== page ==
Harvested vegetables are "living things" which carry on the process of respiration and other chemical conversions. How you handle your produce after harvest will directly affect freshness and flavor, which bring repeat sales and premium prices. High temperatures and moisture loss are the biggest post harvest concerns that reduce quality. Produce needs to be cooled immediately after harvest to remove "field heat" and slow the rate of respiration. When possible, harvest produce at the coolest times of the day (usually early mornings) and keep it out of direct sunlight. Precooling methods to bring produce temperatures to recommended storage conditions range from simple refrigerated rooms to elaborate and expensive vacuum cooling systems. Proper storage temperature and relative humidity will maximize fresh vegetable storage life. See Table 16 for commodity-specific postharvest handling and storage recommendations.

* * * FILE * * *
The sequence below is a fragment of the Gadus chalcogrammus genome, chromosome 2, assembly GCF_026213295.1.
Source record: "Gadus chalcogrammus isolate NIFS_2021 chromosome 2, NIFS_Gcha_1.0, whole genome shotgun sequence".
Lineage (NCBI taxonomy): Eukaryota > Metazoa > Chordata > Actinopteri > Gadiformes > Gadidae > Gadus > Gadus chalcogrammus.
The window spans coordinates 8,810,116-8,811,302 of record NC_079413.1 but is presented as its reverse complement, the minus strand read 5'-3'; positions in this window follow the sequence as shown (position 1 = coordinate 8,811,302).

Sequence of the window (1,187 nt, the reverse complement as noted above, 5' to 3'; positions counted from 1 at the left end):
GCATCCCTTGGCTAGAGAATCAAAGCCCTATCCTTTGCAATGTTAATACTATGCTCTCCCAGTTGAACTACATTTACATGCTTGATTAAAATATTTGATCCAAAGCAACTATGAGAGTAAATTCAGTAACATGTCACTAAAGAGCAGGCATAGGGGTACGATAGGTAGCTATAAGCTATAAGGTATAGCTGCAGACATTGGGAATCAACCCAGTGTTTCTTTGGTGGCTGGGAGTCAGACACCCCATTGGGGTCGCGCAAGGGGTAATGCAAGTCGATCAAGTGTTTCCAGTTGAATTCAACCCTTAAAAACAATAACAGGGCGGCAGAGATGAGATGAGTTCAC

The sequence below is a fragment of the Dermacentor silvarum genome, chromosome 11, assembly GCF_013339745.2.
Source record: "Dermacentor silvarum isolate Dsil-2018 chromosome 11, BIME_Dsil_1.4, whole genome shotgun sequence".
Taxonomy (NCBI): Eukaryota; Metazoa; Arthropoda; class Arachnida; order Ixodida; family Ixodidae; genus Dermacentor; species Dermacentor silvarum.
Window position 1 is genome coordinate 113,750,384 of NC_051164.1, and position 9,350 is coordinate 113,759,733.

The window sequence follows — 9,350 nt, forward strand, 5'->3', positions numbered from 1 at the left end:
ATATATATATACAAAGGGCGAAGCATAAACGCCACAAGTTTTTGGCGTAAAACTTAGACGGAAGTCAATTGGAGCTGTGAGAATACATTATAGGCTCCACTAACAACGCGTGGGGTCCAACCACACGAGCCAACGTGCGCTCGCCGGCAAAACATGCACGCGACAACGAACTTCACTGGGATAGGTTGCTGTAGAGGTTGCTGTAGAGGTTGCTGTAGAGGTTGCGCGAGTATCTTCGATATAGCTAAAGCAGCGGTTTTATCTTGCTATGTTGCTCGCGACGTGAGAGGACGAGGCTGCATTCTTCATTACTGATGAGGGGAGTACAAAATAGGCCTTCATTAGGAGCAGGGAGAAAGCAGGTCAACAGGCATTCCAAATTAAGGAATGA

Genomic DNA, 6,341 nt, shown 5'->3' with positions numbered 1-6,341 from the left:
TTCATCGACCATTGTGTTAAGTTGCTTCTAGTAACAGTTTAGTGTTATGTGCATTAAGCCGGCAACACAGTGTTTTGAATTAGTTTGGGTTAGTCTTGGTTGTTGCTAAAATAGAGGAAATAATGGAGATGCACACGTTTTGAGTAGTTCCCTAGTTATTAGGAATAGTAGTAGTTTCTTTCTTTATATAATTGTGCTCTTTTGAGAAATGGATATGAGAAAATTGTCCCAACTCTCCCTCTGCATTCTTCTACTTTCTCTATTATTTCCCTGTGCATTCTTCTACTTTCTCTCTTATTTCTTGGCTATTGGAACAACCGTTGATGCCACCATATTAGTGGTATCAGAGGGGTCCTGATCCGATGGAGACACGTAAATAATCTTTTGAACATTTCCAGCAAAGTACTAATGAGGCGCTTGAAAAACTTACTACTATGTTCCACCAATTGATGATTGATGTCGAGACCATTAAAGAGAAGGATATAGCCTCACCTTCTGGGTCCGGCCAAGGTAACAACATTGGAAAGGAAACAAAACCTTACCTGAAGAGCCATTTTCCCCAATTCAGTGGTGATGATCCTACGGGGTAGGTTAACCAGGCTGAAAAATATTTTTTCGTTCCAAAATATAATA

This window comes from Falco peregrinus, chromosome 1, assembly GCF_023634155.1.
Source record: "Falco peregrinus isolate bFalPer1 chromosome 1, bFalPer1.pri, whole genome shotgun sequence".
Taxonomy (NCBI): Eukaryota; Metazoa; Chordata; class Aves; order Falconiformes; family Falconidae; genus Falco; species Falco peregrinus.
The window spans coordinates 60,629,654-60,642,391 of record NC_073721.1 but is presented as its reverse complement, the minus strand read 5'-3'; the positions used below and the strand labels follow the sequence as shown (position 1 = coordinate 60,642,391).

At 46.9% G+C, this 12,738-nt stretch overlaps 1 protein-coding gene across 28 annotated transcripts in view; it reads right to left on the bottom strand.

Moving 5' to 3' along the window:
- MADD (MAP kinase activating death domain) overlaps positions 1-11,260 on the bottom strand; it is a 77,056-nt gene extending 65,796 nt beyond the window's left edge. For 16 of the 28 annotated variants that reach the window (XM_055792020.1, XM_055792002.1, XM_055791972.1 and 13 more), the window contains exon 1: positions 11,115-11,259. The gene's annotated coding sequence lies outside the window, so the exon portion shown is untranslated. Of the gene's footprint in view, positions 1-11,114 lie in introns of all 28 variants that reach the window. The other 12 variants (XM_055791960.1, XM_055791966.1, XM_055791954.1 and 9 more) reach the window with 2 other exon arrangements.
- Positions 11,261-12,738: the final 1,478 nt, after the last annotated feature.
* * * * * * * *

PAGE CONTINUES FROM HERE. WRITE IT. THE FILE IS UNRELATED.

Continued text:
To prevent the spread of decay organisms and minimize post harvest losses, freshly harvested vegetables should be inspected for injury and disease (injured and diseased vegetables should be culled) and washed to remove bacteria. Wash water temperature should be about the temperature of the harvested vegetables to prevent bacteria from being absorbed into the tissue. Water used to wash produce should meet the EPA Drinking Water Standard. Additionally, chlorine added to the wash water will destroy bacteria on the surface of the vegetables. Concentration of the chlorine is dependent on the crop type and sensitivity, but wash water pH should be maintained at 6.0 to 7.0 to ensure maximum chlorine activity and cleaned regularly to prevent soil and dirt buildup. However, chlorine cannot stop established infections or prevent infections in injured fruit. Use chlorine (Agclor 310 or Decco 240) as a wash water treatment.